Another plus for us, is that our bug spray is definitely working. All wildlife within a mile radius of us has instantly scattered – that includes other human beings. There was not a one in sight. This concerned me a bit being that I might just be falling down a mountain soon and was hoping someone would be within earshot to hear my piercing screams. Man, why did I put so much bug spray on? At least I didn’t have any gnats blocking my vision as I’m clawing my way up the side of the cliff.

So here we are – on our fun, family outing. Bennett is the leader this time. This is only because he is the one who is most likely to slip and we would rather have him up in front of all of us so that when he does we all tumble down like bowling pins…er, I mean, so if he does, we’re there to catch him and brace his fall. So, guess who Chuck puts behind Bennett – ME! Oh great! Don’t look down, don’t look down, is all I can keep repeating in my head. Then there’s Gavin behind me – louder than all get out. That kid is so LOUD. Between him and the bug spray, I think we’ve scared away even the ants. At the end is Chuck who has my sweet, precious little daughter wrapped like a tortilla around his back. She spends much of the time screaming about the hair that is in her eyes. But Daddy is holding onto her hands for dear life so as to keep her positioned on his back at just the right angle, so my poor dear is unable to brush the stray, ticklely strands of hair out of her line of vision.

Whilst attempting to scale the beginning portions of Mt. Everest, Gavin decides that it would be a good time to tell us about the powers of his latest imaginary super hero he just created – at the top of his lungs. When he gets excited, he talks even louder. I’m thinkin now is not the best time to show me all his creative abilities. Survival is of utmost importance to me right now. I yell at him to “PLEASE be quiet and save your story for later!” yet being ever so careful not to damage or scar him emotionally. I go on to explain that my outburst comes out of self-preservation, not any dislike of his latest superhero.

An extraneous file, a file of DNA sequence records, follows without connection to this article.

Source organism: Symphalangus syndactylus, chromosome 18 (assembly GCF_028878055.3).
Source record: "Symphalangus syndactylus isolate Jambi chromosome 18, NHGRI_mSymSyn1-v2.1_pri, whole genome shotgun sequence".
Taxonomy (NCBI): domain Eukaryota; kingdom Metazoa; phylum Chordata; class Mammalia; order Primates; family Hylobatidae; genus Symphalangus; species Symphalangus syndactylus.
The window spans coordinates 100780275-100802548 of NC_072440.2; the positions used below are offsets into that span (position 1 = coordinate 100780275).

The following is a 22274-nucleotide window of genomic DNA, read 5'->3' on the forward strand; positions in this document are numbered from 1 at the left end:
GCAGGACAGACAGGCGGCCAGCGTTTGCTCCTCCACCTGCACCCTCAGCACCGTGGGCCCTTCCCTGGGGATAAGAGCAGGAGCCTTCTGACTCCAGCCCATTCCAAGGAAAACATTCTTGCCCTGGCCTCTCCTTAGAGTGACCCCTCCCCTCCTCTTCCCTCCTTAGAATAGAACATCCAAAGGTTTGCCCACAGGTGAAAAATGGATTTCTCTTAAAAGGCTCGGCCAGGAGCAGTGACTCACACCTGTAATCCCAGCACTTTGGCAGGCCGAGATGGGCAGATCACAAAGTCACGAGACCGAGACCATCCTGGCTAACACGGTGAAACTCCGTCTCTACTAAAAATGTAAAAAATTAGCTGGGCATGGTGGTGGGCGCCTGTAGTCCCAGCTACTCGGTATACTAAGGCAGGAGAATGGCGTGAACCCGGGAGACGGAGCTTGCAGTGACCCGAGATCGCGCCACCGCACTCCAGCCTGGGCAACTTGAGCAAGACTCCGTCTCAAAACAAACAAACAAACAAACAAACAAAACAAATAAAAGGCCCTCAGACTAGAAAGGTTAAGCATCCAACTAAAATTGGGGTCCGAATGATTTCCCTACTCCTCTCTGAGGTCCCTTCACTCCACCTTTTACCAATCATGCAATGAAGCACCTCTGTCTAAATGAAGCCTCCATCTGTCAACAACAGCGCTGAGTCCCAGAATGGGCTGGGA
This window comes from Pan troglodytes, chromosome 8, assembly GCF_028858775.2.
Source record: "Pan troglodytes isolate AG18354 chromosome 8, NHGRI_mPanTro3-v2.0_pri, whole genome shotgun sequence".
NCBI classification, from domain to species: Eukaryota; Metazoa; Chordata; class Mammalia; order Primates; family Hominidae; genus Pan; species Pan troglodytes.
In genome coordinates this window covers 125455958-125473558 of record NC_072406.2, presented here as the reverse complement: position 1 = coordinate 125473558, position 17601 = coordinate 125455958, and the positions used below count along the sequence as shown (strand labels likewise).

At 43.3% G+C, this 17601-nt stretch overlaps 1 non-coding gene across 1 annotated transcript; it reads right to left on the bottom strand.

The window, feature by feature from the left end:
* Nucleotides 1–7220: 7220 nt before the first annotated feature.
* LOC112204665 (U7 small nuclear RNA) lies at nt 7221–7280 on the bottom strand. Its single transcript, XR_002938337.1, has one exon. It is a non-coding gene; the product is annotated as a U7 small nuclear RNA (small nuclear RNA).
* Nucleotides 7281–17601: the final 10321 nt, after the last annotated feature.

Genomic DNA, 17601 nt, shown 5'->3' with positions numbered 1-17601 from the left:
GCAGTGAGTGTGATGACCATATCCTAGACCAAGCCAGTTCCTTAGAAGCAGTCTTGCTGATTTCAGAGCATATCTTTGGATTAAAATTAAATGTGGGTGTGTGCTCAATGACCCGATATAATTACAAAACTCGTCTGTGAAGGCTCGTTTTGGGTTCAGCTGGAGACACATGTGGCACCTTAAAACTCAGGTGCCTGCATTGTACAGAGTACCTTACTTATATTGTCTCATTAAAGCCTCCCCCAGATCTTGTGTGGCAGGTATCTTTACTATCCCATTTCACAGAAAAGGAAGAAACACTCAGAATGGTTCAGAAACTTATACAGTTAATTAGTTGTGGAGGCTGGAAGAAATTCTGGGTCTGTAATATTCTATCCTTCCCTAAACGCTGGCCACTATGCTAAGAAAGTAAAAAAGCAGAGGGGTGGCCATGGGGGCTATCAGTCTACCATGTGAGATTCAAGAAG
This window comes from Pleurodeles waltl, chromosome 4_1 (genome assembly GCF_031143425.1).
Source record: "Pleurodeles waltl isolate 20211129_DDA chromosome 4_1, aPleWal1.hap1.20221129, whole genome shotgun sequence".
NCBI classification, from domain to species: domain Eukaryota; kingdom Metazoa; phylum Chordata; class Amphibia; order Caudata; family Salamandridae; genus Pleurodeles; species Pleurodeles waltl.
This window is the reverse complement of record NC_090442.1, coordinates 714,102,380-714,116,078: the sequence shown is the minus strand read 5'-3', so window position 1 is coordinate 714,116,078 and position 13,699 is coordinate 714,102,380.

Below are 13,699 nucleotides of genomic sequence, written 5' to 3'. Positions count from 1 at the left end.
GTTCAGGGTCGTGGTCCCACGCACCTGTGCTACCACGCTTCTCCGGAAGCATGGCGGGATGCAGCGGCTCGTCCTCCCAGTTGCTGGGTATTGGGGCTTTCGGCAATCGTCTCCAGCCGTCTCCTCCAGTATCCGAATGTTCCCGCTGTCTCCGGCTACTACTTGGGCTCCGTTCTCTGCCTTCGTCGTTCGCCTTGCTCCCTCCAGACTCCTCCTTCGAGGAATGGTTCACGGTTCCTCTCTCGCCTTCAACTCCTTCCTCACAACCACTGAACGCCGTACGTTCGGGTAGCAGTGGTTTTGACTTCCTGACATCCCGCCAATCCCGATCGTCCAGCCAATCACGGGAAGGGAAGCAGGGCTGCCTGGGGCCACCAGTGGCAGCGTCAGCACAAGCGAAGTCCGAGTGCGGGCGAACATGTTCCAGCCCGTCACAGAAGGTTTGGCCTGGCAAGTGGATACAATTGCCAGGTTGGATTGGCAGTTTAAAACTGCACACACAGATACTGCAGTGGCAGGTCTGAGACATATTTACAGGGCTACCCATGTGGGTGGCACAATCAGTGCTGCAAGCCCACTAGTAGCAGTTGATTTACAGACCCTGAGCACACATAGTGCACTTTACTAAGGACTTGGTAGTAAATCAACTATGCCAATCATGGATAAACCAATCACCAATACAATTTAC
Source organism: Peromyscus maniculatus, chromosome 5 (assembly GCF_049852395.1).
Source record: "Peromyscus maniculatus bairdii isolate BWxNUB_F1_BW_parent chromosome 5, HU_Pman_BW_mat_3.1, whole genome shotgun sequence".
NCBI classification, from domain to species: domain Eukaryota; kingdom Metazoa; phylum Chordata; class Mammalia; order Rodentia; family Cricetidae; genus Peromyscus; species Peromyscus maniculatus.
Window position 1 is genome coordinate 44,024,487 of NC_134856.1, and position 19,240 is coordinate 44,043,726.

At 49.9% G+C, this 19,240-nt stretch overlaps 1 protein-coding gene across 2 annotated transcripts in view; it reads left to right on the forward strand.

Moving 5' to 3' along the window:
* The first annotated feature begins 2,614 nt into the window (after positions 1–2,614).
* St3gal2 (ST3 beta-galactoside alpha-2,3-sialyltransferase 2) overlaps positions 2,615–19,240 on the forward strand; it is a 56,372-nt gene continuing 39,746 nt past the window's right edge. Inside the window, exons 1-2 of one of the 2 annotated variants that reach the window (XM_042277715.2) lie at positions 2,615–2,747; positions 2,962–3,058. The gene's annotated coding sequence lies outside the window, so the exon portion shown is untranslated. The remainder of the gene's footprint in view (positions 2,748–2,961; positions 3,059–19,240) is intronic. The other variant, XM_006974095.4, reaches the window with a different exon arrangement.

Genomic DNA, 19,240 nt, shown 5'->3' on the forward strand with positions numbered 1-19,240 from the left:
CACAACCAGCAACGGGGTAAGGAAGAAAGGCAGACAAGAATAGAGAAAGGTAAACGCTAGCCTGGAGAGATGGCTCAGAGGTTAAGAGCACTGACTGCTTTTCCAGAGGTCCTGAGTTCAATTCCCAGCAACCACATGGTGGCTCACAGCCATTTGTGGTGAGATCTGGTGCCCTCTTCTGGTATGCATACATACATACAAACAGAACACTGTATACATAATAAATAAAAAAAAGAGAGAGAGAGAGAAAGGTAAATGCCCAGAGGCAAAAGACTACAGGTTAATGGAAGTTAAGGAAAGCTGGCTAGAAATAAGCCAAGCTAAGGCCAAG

Bennett turns out to be a phenomenal leader. He takes his Spiderman abilities seriously. He was grabbing every root and rock available and scaling the hill at an amazing speed. He didn’t once slip. And because I was following my fearless leader – neither did I. Once we reached the top and looked down, a wave of nausea hit, my legs turned to jello and I had an overwhelming feeling of free falling. Thankfully, Chuck was hanging on tight to me and reminding me to breathe.

I was SHOCKED! My entire family made it to the top of a mountain. I conquered my fear. We had fun!

On the way back down, I was once again explaining to Gavin why it’s important to not talk so loud in the woods (or anywhere in public for that matter). I told him he needed to be aware of his surroundings, ever on the lookout for ‘things’. That, of course, prompted an obvious question, “What kind of things, Mom?” Oh, just like, BEAR and stuff. I of course am freaking out about the possibility of running into anything living (I am so not the outdoorsy type). I’m looking up in the trees, thru the dense underbrush, and every few seconds I stop and do a 360 scan of my immediate surroundings. You would think I had Special Ops training under my belt. If there was a bear, I would be the first to know. Nothing was going to surprise me on a fun family outing.